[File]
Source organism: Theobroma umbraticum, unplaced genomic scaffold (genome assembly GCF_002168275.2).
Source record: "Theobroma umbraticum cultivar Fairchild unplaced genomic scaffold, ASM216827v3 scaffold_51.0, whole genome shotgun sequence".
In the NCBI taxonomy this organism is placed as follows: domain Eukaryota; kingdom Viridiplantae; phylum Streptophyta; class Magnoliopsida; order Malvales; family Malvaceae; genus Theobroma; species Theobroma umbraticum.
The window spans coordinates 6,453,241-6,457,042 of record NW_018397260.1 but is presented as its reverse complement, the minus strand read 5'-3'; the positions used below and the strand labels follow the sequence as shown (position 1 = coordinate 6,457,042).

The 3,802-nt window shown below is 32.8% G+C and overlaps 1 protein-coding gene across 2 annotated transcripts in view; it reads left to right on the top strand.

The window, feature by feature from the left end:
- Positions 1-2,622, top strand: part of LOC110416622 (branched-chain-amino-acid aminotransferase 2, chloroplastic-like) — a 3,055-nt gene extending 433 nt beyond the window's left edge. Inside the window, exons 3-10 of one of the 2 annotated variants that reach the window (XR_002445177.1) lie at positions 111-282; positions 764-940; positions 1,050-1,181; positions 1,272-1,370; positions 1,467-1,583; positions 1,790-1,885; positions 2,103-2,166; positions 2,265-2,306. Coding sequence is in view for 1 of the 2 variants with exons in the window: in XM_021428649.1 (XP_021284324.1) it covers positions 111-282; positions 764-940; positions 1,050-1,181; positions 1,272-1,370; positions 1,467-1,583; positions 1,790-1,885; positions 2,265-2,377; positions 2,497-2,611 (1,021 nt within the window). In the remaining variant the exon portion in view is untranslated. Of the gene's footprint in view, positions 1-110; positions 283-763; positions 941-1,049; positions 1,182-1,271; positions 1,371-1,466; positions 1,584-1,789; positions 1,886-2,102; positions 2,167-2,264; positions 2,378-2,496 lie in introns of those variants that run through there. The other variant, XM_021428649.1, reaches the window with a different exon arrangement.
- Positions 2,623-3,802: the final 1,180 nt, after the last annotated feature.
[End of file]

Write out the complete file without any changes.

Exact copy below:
Source organism: Theobroma umbraticum, unplaced genomic scaffold (genome assembly GCF_002168275.2).
Source record: "Theobroma umbraticum cultivar Fairchild unplaced genomic scaffold, ASM216827v3 scaffold_51.0, whole genome shotgun sequence".
In the NCBI taxonomy this organism is placed as follows: domain Eukaryota; kingdom Viridiplantae; phylum Streptophyta; class Magnoliopsida; order Malvales; family Malvaceae; genus Theobroma; species Theobroma umbraticum.
The window spans coordinates 6,453,241-6,457,042 of record NW_018397260.1 but is presented as its reverse complement, the minus strand read 5'-3'; the positions used below and the strand labels follow the sequence as shown (position 1 = coordinate 6,457,042).

The 3,802-nt window shown below is 32.8% G+C and overlaps 1 protein-coding gene across 2 annotated transcripts in view; it reads left to right on the top strand.

The window, feature by feature from the left end:
- Positions 1-2,622, top strand: part of LOC110416622 (branched-chain-amino-acid aminotransferase 2, chloroplastic-like) — a 3,055-nt gene extending 433 nt beyond the window's left edge. Inside the window, exons 3-10 of one of the 2 annotated variants that reach the window (XR_002445177.1) lie at positions 111-282; positions 764-940; positions 1,050-1,181; positions 1,272-1,370; positions 1,467-1,583; positions 1,790-1,885; positions 2,103-2,166; positions 2,265-2,306. Coding sequence is in view for 1 of the 2 variants with exons in the window: in XM_021428649.1 (XP_021284324.1) it covers positions 111-282; positions 764-940; positions 1,050-1,181; positions 1,272-1,370; positions 1,467-1,583; positions 1,790-1,885; positions 2,265-2,377; positions 2,497-2,611 (1,021 nt within the window). In the remaining variant the exon portion in view is untranslated. Of the gene's footprint in view, positions 1-110; positions 283-763; positions 941-1,049; positions 1,182-1,271; positions 1,371-1,466; positions 1,584-1,789; positions 1,886-2,102; positions 2,167-2,264; positions 2,378-2,496 lie in introns of those variants that run through there. The other variant, XM_021428649.1, reaches the window with a different exon arrangement.
- Positions 2,623-3,802: the final 1,180 nt, after the last annotated feature.